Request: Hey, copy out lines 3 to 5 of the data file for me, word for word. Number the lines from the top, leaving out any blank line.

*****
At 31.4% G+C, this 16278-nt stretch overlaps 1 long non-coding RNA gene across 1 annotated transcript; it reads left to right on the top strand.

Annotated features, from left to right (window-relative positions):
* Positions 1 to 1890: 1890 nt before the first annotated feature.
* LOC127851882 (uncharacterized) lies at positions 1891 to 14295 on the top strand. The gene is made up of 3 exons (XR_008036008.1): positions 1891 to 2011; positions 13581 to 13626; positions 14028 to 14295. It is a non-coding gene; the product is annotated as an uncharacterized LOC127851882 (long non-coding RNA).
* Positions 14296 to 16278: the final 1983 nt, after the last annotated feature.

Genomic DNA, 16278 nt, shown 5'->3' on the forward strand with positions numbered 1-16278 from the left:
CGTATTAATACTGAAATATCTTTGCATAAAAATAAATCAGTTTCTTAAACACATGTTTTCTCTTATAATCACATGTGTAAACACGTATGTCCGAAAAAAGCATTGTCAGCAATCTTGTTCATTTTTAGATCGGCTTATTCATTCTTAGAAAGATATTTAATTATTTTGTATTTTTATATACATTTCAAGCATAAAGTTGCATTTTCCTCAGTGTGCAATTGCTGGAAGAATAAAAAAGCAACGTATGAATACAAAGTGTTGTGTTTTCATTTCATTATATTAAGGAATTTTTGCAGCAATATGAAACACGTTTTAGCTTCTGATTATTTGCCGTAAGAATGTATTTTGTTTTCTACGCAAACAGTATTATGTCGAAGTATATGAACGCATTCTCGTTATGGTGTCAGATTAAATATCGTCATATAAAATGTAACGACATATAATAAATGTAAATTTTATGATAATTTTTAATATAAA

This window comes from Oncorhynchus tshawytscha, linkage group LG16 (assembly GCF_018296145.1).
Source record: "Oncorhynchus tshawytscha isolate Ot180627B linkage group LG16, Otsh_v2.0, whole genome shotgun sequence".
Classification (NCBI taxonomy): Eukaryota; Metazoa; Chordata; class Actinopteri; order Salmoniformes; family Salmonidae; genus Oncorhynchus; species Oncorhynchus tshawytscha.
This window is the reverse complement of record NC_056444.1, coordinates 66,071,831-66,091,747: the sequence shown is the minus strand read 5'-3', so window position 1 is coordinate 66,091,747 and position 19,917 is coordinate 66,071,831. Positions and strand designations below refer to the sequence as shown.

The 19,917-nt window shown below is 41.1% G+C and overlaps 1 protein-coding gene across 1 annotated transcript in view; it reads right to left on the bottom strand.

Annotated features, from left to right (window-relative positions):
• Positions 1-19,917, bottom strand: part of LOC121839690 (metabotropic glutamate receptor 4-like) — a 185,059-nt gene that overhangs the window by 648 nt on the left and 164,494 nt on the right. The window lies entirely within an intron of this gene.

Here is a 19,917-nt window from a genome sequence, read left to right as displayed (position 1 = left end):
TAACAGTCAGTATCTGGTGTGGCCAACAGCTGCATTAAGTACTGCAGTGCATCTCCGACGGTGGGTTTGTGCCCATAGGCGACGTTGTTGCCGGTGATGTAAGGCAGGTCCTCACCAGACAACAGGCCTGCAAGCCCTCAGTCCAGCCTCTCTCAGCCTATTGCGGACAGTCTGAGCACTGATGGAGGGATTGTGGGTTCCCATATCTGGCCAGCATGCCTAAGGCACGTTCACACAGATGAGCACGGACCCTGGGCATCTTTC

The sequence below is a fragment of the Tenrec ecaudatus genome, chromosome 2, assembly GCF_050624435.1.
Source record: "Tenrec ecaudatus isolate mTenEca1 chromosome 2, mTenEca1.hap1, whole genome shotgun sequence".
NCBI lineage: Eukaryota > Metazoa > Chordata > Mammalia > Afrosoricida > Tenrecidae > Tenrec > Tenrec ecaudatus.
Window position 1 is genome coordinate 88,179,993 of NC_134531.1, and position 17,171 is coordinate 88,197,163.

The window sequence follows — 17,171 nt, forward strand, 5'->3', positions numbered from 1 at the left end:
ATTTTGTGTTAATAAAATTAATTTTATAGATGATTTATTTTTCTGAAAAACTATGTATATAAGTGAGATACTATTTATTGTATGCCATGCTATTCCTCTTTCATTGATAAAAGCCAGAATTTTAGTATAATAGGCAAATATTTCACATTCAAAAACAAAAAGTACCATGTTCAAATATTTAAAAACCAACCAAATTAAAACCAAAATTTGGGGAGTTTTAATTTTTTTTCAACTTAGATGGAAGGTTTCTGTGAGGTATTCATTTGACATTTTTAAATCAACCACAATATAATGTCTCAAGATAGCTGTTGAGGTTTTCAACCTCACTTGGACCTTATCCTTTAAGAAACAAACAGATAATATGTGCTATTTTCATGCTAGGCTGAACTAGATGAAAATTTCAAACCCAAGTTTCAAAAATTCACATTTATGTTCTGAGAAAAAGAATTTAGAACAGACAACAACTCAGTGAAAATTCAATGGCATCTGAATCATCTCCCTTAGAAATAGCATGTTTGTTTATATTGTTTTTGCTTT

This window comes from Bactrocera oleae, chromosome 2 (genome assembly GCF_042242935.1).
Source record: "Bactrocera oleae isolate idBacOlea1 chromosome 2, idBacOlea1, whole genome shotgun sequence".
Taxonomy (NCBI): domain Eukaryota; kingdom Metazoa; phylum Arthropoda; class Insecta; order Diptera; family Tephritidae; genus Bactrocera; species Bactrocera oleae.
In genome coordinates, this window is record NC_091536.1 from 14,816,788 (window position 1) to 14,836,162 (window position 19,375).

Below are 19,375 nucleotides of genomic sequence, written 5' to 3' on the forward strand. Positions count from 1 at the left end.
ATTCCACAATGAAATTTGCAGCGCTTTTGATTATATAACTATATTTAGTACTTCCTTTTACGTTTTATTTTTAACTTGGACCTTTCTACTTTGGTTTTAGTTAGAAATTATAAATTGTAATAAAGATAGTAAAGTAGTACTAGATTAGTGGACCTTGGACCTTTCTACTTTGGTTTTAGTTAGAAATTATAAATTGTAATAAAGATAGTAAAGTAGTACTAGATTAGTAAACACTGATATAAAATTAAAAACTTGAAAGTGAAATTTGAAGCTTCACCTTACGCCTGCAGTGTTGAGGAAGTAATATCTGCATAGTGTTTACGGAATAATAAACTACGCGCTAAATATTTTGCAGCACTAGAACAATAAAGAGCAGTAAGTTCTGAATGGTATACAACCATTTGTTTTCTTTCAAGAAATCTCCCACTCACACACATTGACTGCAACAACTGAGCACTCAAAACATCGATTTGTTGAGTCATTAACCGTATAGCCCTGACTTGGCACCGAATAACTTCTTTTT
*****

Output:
* Positions 1 to 1890: 1890 nt before the first annotated feature.
* LOC127851882 (uncharacterized) lies at positions 1891 to 14295 on the top strand. The gene is made up of 3 exons (XR_008036008.1): positions 1891 to 2011; positions 13581 to 13626; positions 14028 to 14295. It is a non-coding gene; the product is annotated as an uncharacterized LOC127851882 (long non-coding RNA).
* Positions 14296 to 16278: the final 1983 nt, after the last annotated feature.